ATLANTA — In the wake of the death of a black motorist by a white Atlanta police officer, the city’s mayor announced on Monday a series of changes aimed at dramatically overhauling how the Police Department uses force.

De-escalation techniques will now be required before an officer employs deadly force, said Keisha Lance Bottoms, the city’s first-term mayor, and officers will be “duty bound to intercede” when they see other officers engaging in unreasonable applications of force. The city’s 2,000-plus officers also will be ordered to use only the “amount of objectively reasonable force” to protect themselves and others so that they can make an arrest or bring an incident under control.

“It is clear we do not have another day, another minute, another hour,” Ms. Bottoms, who is black, said of the executive orders, which came on the heels of the resignation over the weekend of the city’s white police chief and the termination of the officer who shot and killed the 27-year-old motorist, Rayshard Brooks.

Ms. Bottoms, like many other U.S. mayors, has struggled to seek a balance between law and order and compassion for the demonstrators that have flooded American streets since the death of George Floyd, an African-American man killed last month when a Minneapolis police officer restrained him with a knee to his neck for nearly nine minutes.

The death on Friday night of Mr. Brooks, in the parking lot of a Wendy’s restaurant, prompted a weekend of angry demonstrations in Atlanta that included the burning of the restaurant, and amplified a growing chorus of voices calling for a national re-evaluation of when the police should be allowed to use deadly force.

The nationwide effort to tighten the rules governing when and how police officers should use deadly force gained momentum after the 2014 police killing of Michael Brown in Ferguson, Mo., and has picked up steam since the killing of Mr. Floyd. Significant changes in use-of-force policy have been adopted by state and city governments as some protesters continue to call for police departments to be defunded or abolished.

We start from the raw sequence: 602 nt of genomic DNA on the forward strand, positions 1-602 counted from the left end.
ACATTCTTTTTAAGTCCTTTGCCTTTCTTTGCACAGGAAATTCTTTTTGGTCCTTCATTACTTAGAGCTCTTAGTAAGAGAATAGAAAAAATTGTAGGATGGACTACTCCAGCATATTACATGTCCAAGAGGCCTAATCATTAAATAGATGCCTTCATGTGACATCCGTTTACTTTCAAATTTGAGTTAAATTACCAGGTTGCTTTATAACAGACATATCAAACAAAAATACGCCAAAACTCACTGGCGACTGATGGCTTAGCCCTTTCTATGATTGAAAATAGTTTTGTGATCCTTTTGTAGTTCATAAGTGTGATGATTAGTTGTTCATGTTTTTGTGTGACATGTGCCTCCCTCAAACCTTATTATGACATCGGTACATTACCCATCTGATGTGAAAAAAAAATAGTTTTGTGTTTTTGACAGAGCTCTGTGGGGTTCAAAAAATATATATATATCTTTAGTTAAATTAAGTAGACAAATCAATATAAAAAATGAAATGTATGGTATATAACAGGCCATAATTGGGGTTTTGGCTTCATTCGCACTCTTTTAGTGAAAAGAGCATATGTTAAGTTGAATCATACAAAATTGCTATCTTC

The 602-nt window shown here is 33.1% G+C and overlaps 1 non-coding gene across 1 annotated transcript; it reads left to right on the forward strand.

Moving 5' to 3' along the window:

The recent uproar over policing reflects a marked shift away from a decades-long reality in which police officers have been given considerable leeway in making split-second decisions to use lethal force.

Before announcing the efforts in Atlanta, Ms. Bottoms had already organized a task force charged with mapping out a potential overhaul of the department’s use-of-force policies. Shean Williams, a lawyer who has brought police brutality suits against the Atlanta Police Department and was named a member of the task force, praised the mayor’s new orders, saying that they were a “substantial step toward actual change.”

Mr. Williams said the current policy left too much ambiguity over what was considered reasonable force and lacked a rigorous system to hold officers accountable for their actions. He said that many in the community had lost trust in the Police Department.

“Her executive order is a steppingstone toward rebuilding that trust,” Mr. Williams said. “She has an opportunity and the city has an opportunity to be the light for this nation on progressive police reform.”

Vincent Champion, the southeast regional director for the International Brotherhood of Police Officers, a union that includes the Atlanta force, said that the policies Ms. Bottoms outlined did not appear to be a departure from those currently in place.

And he assailed her for describing Mr. Brooks death as a “murder,” which she did during the news conference, saying that it maligned officers while the shooting remained under investigation.

The sustained protests across the country in the weeks since Mr. Floyd’s death have prompted a nationwide reckoning with racism that extends far beyond questions of policing. And in Georgia, Mr. Brooks’s killing was the latest in a series of recent controversies that have reminded residents of the worst injustices of the past.